There's a mono output containing the four channels and an headphones output too. This one uses even more opamps. (After the last stage, it parallels the four signals with 100kOhm resistors together to pass through an other inverting buffer)

It's quite hard to explain the whole thing since this part of the circuit is a little too complex for nothing.

PM me for the schematic.
  Reply With Quote
Old 1st August 2007, 02:17 AM   #6
anatech is offline anatech  Canada
diyAudio Moderator
 
anatech's Avatar
 
Join Date: Jun 2004
Location: Georgetown, On
Hi DragonMaster,
This is easy. Using the right tool for the job. Install a buffer between your circuits. Any op amp capable of driving a 600 R line will work as well set up for unity gain. Make sure the op amp is stable into unity gain. So, 5532's will work, 5534's will need extra compensation (use a different part then).

Believe me when I say that it may hiss also if the source impedance is too high.

-Chris
__________________
"Just because you can, doesn't mean you should" © my Wife
  Reply With Quote
Old 1st August 2007, 02:48 AM   #7
diyAudio Member
 
Join Date: Dec 2003
Location: Montreal
Quote:
Believe me when I say that it may hiss also if the source impedance is too high.
Now here we have something really interesting. The problem with the actual circuit is that it hisses a lot.

After the VCAs that are in there right now, there's an inverting buffer.

How about using an inverting buffer between the S&H circuit and the PGA? There are inverting buffers situated after the VCAs right now, and the PGAs have a buffered output. I could skip the last inverting stage that way, this would make one less opamp in the signal path.
  Reply With Quote
Old 1st August 2007, 08:45 PM   #8
anatech is offline anatech  Canada
diyAudio Moderator
 
anatech's Avatar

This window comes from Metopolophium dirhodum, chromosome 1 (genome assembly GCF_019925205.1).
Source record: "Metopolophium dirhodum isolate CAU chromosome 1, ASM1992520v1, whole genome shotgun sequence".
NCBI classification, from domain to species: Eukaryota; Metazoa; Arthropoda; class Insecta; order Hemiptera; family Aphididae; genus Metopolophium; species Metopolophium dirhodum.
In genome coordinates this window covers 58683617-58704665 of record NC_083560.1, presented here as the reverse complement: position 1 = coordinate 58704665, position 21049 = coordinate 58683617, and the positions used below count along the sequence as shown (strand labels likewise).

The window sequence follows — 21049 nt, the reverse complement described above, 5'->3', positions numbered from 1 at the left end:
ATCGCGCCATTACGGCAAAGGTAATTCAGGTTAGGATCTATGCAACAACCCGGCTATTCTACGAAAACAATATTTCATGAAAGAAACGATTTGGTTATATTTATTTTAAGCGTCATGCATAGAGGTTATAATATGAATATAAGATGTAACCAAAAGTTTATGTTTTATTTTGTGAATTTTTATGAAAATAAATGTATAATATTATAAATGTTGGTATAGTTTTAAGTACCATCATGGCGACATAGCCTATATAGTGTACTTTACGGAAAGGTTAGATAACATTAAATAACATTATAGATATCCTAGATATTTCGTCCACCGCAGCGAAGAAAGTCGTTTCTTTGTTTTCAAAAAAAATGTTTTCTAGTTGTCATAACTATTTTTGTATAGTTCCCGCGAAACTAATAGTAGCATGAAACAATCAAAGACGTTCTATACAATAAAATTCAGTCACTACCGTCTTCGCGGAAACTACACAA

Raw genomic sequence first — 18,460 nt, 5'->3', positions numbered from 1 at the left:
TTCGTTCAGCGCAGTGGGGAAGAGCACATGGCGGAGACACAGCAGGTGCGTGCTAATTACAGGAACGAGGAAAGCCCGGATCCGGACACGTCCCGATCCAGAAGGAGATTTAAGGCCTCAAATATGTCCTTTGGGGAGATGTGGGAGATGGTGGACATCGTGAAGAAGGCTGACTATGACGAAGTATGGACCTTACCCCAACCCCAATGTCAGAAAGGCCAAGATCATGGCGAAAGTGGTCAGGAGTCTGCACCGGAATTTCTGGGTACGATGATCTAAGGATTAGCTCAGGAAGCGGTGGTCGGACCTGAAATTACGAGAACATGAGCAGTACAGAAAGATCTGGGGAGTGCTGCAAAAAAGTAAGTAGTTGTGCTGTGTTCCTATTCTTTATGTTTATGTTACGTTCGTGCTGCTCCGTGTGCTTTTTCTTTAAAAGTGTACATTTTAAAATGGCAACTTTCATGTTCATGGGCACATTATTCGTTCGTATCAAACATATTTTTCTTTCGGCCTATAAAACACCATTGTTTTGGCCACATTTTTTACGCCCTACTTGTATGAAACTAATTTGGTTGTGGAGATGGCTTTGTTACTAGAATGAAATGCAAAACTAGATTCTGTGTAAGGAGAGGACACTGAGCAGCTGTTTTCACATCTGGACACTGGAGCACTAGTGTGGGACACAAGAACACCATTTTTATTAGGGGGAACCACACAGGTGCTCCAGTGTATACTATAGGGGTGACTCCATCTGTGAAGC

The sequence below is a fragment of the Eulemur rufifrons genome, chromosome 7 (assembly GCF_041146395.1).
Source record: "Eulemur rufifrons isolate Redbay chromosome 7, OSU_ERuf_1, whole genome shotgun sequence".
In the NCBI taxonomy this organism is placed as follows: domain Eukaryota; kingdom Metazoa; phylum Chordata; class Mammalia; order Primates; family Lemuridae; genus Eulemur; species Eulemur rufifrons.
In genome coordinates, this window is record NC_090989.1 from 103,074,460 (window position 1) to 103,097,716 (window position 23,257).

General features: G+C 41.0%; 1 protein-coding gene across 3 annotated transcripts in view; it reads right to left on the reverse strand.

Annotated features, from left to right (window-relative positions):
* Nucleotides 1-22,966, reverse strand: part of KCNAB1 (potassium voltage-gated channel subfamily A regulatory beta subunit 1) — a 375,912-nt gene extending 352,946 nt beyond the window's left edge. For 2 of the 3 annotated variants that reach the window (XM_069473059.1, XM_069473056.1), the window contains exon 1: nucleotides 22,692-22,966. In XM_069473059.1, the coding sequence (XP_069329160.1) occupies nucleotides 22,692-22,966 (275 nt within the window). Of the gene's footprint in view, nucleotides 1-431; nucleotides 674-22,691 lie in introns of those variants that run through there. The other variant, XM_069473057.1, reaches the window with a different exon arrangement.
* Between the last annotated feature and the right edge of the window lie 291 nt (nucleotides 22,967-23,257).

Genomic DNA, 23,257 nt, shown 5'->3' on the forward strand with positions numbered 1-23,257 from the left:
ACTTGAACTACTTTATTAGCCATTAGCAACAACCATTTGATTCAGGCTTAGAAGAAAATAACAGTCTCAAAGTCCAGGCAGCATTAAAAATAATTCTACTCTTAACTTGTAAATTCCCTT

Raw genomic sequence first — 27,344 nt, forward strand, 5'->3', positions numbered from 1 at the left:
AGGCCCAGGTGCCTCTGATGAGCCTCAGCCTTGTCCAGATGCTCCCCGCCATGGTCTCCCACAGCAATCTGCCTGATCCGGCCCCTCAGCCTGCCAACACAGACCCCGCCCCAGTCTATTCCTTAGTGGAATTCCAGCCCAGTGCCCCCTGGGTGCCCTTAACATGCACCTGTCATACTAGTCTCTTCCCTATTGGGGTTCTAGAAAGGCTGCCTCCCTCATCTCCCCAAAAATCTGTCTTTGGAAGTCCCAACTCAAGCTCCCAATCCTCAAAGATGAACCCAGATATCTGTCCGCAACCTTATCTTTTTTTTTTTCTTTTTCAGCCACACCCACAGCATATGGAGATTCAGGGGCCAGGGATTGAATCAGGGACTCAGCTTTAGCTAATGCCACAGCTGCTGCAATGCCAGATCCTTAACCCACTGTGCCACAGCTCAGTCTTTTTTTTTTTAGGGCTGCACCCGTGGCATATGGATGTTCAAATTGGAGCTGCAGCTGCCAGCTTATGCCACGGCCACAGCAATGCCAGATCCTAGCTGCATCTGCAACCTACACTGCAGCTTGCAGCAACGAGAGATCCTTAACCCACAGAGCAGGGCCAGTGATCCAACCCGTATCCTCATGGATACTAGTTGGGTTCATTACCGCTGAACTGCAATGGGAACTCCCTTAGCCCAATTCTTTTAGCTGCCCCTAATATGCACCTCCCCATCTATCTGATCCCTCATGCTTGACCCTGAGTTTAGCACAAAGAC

Join Date: Jun 2004
Location: Georgetown, On
Hi Antoine,
Quote:
How about using an inverting buffer between the S&H circuit and the PGA?
Give that a try.

-Chris
__________________
"Just because you can, doesn't mean you should" © my Wife
  Reply With Quote
Old 2nd August 2007, 03:22 PM   #9
diyAudio Member
 
Join Date: Dec 2003
Location: Montreal
I just have to see when I'll start working on this...

Chris, I still haven't finished those Silver Flute speakers I started working on in 2004, if you actually remember this... (The panels don't have 90° angles because the Home Depot employee botched the job...)
  Reply With Quote
Old 2nd August 2007, 03:37 PM   #10
anatech is offline anatech  Canada
diyAudio Moderator
 
anatech's Avatar
 
Join Date: Jun 2004
Location: Georgetown, On
Hi Antoine,
That's okay. I have built more than my share of speakers. I am thinking of building some more some time.

-Chris
__________________
"Just because you can, doesn't mean you should" © my Wife
  Reply With Quote

Reply


Hide this!Advertise here!
Thread Tools Search this Thread
Search this Thread:

Advanced Search

Posting Rules
You may not post new threads
You may not post replies
You may not post attachments
You may not edit your posts

BB code is On
Smilies are On
[IMG] code is On
HTML code is Off
Trackbacks are Off
Pingbacks are Off
Refbacks are Off


Similar Threads
Thread Thread Starter Forum Replies Last Post
Changing input impedance of a source follower? JoeBob Solid State 10 1st February 2011 01:46 PM
Xformer: 15ohm to 600ohm - use for? redrabbit Parts 7 3rd July 2006 12:53 PM
UCD module source impedance ChrisLachance Class D 0 18th April 2006 02:31 AM
DC Source Impedance measurement hugeli60 Solid State 7 13th February 2004 03:07 AM


New To Site? Need Help?

All times are GMT. The time now is 05:21 AM.


vBulletin Optimisation provided by vB Optimise (Pro) - vBulletin Mods & Addons Copyright © 2014 DragonByte Technologies Ltd.
Copyright ©1999-2014 diyAudio

Content Relevant URLs by vBSEO 3.3.2